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3D printing can inspire creative minds but not without 'risk'

With the right strategy, 3D printers can do more than just introduce modern technology into the education process.

That’s according to Adam O’Neill, managing director of Y Soft who explains that they are particularly valuable when it comes to strengthening students’ motivation to learn.

However, O’neill also highlights that there is a fair bit of risk involved with 3D printers.

“When schools jump into 3D purchasing decisions without really understanding where 3D will fit into the curriculum, there is a possibility it will end up collecting dust pretty quickly,” he explains.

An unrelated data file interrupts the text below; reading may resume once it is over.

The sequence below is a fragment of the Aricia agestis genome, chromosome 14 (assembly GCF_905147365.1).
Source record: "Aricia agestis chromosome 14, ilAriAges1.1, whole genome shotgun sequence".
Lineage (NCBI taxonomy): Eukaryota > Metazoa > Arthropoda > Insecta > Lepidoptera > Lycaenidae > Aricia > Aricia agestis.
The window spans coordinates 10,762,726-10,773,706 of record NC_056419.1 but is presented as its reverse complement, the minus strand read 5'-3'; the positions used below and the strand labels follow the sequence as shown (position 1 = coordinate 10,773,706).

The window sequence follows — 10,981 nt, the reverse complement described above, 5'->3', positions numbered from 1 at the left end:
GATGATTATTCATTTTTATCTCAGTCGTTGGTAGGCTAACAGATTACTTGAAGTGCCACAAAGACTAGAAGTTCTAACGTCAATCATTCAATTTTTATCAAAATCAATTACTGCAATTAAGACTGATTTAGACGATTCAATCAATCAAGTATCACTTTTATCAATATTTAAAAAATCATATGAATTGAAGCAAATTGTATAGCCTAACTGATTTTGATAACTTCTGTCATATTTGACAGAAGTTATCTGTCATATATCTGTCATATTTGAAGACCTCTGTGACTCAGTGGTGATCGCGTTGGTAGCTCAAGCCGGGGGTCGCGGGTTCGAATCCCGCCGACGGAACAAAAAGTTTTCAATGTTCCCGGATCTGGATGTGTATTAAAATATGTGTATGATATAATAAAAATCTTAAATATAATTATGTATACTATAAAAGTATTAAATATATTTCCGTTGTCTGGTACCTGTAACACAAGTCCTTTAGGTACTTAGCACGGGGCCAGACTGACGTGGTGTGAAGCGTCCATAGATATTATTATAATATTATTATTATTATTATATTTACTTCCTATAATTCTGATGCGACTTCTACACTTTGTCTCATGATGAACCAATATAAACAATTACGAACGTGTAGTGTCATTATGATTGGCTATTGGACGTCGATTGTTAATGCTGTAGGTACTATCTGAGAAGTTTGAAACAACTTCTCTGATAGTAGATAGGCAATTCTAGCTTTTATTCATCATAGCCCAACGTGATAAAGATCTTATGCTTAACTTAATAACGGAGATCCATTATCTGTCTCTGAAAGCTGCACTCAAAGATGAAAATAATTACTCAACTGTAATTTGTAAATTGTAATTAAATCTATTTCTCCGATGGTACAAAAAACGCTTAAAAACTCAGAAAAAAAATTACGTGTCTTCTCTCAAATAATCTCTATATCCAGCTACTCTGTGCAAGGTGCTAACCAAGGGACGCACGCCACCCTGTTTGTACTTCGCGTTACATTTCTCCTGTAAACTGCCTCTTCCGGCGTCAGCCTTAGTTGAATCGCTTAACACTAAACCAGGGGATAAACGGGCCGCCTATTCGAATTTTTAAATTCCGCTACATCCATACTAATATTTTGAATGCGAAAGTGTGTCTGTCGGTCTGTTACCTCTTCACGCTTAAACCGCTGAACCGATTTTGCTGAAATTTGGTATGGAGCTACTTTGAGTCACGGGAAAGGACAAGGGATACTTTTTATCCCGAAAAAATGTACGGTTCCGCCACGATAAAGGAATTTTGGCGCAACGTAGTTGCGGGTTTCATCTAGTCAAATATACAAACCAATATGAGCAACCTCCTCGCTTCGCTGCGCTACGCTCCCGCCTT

“This can happen when there is a lack of ideas or technical skills to use 3D printing, and no systematic approach when deploying the technology in the curriculum.”

Recently, Y Soft  undertook a one-year study to monitor the interaction of 3D printing in the classroom with students.

Among findings, the organisation discovered that 60% of printed objects were related to education, 37% of printed objects were for personal and entertainment use and that each printer was in use approximately five hours per day. 

For Y Soft, the testing period also helped to identify three unique challenges that educational institutions should consider when implementing 3D printing technology.

These are cost management and recovery, 3D print management and security.

“Y Soft’s be3D eDee solution integrates the Y Soft SafeQ print management and accounting system with a 3D printer, so schools can manage usage, recover costs, and lock the printer during the printing process, releasing objects only to their authenticated owners.” 

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